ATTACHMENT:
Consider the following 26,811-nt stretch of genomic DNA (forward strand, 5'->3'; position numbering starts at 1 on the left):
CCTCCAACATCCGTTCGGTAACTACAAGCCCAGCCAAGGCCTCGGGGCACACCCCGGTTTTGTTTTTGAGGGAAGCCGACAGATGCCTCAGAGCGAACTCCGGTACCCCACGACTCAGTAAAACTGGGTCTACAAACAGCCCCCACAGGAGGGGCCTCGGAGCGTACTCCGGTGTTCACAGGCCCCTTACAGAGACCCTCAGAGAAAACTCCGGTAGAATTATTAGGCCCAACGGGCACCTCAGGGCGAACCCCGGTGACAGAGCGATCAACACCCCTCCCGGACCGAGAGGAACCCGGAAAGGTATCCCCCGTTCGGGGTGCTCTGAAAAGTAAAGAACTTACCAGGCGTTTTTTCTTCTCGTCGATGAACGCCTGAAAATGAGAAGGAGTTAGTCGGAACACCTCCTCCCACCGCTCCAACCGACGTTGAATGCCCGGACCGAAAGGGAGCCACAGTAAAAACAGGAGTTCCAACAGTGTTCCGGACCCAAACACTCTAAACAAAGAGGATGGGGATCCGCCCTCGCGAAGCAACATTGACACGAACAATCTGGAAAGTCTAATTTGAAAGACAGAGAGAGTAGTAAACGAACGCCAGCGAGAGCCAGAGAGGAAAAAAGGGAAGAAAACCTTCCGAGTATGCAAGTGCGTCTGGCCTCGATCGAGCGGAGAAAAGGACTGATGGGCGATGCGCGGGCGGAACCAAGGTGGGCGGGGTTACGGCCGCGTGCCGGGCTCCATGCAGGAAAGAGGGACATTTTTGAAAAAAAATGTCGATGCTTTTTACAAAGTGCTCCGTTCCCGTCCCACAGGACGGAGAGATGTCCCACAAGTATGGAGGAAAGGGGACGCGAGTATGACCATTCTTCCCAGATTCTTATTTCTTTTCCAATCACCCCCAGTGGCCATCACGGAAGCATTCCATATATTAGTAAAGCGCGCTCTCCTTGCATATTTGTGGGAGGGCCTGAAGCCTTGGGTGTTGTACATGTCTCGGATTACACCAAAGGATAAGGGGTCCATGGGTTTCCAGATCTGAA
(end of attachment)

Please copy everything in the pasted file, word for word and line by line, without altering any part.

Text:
Consider the following 26,811-nt stretch of genomic DNA (forward strand, 5'->3'; position numbering starts at 1 on the left):
CCTCCAACATCCGTTCGGTAACTACAAGCCCAGCCAAGGCCTCGGGGCACACCCCGGTTTTGTTTTTGAGGGAAGCCGACAGATGCCTCAGAGCGAACTCCGGTACCCCACGACTCAGTAAAACTGGGTCTACAAACAGCCCCCACAGGAGGGGCCTCGGAGCGTACTCCGGTGTTCACAGGCCCCTTACAGAGACCCTCAGAGAAAACTCCGGTAGAATTATTAGGCCCAACGGGCACCTCAGGGCGAACCCCGGTGACAGAGCGATCAACACCCCTCCCGGACCGAGAGGAACCCGGAAAGGTATCCCCCGTTCGGGGTGCTCTGAAAAGTAAAGAACTTACCAGGCGTTTTTTCTTCTCGTCGATGAACGCCTGAAAATGAGAAGGAGTTAGTCGGAACACCTCCTCCCACCGCTCCAACCGACGTTGAATGCCCGGACCGAAAGGGAGCCACAGTAAAAACAGGAGTTCCAACAGTGTTCCGGACCCAAACACTCTAAACAAAGAGGATGGGGATCCGCCCTCGCGAAGCAACATTGACACGAACAATCTGGAAAGTCTAATTTGAAAGACAGAGAGAGTAGTAAACGAACGCCAGCGAGAGCCAGAGAGGAAAAAAGGGAAGAAAACCTTCCGAGTATGCAAGTGCGTCTGGCCTCGATCGAGCGGAGAAAAGGACTGATGGGCGATGCGCGGGCGGAACCAAGGTGGGCGGGGTTACGGCCGCGTGCCGGGCTCCATGCAGGAAAGAGGGACATTTTTGAAAAAAAATGTCGATGCTTTTTACAAAGTGCTCCGTTCCCGTCCCACAGGACGGAGAGATGTCCCACAAGTATGGAGGAAAGGGGACGCGAGTATGACCATTCTTCCCAGATTCTTATTTCTTTTCCAATCACCCCCAGTGGCCATCACGGAAGCATTCCATATATTAGTAAAGCGCGCTCTCCTTGCATATTTGTGGGAGGGCCTGAAGCCTTGGGTGTTGTACATGTCTCGGATTACACCAAAGGATAAGGGGTCCATGGGTTTCCAGATCTGAA